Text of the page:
Tether (USDT) usage on the Tron network has exploded since the token platform first began offering the stablecoin a couple months ago, now pushing near $160.5 million.
Tron is a token network founded in the 2017 ICO gold rush. Its design shares a lot in common with Ethereum, as well as crucial differences, primarily in its consensus mechanism.
Tron Stablecoin Issuance Grows
By some standards in the crypto community, Tron is less decentralized than networks like Ethereum.
However, Tron is an extremely active network, along with EOS. Both networks boast numerous smart contracts, gaming platforms, and decentralized applications.
EOS stablecoin launches have been muted by comparison to Ethereum, as have those on Tron, which only supports USDT at present.
In the distant future, networks like Wanchain will make it possible for all of these networks to interact with each other.
Wanchain is an Ethereum fork which works to integrate major blockchains, creating new realities for blockchain development, including cross-chain swaps and multi-chain dApps.
Tron became embroiled in a bit of drama this summer when it was reported that Chinese authorities wanted founder Justin Sun for questioning. An article on a Chinese website accused Sun of being a pornographer.
Sun initially disclaimed all such reports. He proved his location as being in San Francisco after rumors circulated that he had been locked up in China. However, in a bizarre move, Sun published a post a on Weibo, a Chinese social network, in which he chastised himself for his recent vanity and essentially pledged allegiance to “socialism with Chinese characteristics.”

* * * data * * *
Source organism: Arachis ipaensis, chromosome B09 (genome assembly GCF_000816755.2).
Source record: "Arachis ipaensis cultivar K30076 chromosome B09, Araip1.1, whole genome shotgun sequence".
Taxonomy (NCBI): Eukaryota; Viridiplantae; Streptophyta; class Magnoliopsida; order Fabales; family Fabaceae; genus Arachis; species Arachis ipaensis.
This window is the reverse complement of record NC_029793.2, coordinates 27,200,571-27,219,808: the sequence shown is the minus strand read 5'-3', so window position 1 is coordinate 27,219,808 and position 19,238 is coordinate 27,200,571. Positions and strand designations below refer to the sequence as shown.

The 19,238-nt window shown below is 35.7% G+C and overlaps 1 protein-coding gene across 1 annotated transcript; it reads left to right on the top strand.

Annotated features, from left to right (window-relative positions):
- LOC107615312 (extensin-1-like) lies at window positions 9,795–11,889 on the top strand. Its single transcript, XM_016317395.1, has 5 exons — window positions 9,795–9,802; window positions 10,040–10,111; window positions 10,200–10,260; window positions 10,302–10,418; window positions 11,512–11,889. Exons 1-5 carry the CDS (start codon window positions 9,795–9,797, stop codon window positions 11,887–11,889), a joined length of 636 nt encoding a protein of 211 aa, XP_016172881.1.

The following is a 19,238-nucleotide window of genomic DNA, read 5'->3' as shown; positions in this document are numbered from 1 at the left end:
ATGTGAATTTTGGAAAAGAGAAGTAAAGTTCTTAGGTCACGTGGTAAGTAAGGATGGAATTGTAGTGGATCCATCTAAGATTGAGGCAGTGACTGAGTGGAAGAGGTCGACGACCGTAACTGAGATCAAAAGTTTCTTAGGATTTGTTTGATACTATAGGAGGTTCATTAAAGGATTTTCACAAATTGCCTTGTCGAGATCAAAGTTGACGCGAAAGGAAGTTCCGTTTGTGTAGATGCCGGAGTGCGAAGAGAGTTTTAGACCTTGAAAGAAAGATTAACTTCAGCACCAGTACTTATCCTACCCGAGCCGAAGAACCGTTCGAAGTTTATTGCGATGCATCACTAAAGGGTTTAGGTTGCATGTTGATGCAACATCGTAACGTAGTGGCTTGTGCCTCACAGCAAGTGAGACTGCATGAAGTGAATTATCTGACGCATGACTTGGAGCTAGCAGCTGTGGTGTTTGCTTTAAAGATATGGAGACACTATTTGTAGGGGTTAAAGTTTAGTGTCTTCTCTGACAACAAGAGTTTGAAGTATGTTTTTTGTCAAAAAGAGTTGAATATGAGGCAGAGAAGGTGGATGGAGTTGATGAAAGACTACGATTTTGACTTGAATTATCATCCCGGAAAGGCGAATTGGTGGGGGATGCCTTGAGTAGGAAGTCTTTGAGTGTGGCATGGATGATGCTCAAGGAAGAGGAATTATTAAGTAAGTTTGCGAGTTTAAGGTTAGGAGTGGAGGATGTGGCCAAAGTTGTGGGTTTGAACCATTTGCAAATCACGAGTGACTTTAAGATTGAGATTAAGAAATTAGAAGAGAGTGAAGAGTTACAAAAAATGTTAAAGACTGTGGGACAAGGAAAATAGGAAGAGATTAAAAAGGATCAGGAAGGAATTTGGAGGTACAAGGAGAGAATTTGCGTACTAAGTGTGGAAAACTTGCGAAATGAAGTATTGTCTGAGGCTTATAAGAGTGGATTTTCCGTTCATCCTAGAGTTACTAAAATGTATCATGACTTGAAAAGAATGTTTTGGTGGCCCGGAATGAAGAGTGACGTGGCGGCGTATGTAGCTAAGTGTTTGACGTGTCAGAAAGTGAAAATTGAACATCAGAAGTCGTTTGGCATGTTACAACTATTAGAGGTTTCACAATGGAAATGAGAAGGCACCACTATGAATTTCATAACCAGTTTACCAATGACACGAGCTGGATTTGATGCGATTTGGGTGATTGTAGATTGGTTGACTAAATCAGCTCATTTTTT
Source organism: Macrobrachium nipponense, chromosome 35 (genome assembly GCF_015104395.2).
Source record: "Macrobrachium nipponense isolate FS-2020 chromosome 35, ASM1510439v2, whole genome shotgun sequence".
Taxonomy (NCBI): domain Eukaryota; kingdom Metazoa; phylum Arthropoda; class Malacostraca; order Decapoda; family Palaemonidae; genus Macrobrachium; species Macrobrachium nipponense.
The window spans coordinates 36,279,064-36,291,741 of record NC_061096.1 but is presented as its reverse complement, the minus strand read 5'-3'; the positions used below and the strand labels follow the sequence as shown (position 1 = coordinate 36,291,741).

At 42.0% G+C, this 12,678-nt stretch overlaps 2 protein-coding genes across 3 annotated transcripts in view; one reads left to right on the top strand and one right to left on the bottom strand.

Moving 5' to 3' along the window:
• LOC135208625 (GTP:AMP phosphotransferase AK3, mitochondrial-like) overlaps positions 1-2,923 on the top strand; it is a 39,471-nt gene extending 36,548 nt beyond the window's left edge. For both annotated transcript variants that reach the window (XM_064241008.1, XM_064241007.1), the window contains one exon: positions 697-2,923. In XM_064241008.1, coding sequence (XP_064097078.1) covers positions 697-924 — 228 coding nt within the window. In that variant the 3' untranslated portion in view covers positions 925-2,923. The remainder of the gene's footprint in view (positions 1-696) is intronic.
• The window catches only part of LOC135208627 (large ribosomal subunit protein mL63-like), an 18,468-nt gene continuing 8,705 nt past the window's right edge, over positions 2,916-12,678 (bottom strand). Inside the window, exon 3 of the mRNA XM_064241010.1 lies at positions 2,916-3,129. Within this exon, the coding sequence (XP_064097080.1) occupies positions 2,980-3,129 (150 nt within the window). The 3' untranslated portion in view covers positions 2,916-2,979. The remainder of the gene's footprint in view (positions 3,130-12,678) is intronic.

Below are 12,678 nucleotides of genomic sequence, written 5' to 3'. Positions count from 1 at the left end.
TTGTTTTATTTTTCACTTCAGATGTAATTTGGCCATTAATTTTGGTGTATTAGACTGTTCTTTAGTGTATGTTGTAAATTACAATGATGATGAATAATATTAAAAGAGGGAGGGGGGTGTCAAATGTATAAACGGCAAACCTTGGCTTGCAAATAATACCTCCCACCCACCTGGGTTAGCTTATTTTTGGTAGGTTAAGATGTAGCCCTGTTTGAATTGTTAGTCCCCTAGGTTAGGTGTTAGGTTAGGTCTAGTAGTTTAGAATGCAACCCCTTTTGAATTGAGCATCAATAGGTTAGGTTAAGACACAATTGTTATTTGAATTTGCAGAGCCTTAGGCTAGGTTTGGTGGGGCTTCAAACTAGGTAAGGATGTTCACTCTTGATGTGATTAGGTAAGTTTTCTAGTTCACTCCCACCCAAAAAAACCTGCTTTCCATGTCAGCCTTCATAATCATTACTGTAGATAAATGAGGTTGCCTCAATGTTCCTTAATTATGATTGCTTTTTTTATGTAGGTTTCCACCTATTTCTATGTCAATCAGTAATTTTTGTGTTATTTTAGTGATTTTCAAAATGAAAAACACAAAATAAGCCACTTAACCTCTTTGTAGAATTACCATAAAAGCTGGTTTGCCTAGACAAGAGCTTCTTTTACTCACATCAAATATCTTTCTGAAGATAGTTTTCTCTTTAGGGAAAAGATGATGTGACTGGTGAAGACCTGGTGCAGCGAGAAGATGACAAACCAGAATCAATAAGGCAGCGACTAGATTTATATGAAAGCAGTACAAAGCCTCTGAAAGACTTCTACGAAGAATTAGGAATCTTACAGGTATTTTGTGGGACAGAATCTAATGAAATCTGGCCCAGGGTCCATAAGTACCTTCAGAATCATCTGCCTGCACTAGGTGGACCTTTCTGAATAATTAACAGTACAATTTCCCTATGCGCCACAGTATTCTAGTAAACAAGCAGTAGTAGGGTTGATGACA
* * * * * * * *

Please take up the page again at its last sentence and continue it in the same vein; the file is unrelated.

— Justin Sun (@justinsuntron) October 8, 2019
Tron Survives All Scandal
The whole episode underlines the period of crypto history we are in, during which a small group of people with similar ideals (such as liberty and capitalism) no longer hold a majority sway in everything crypto or blockchain.
Indeed, we are morphing from a small “community” into a part of the wider culture, and the addition of attitudes like those represented in the Tron community is evidence thereof.
To date, Tron has mostly been used in real terms for a wide array of gambling applications as well as high-risk investment products that should probably just be called Ponzi schemes.
Nevertheless, the technology and the talent exists for a community-oriented, enterprise-ready blockchain that can process thousands of transactions per second using a form of consensus. It may not be the project that the idealists call for, but it could be the project they deserve, given how much product all their complaining sessions yield.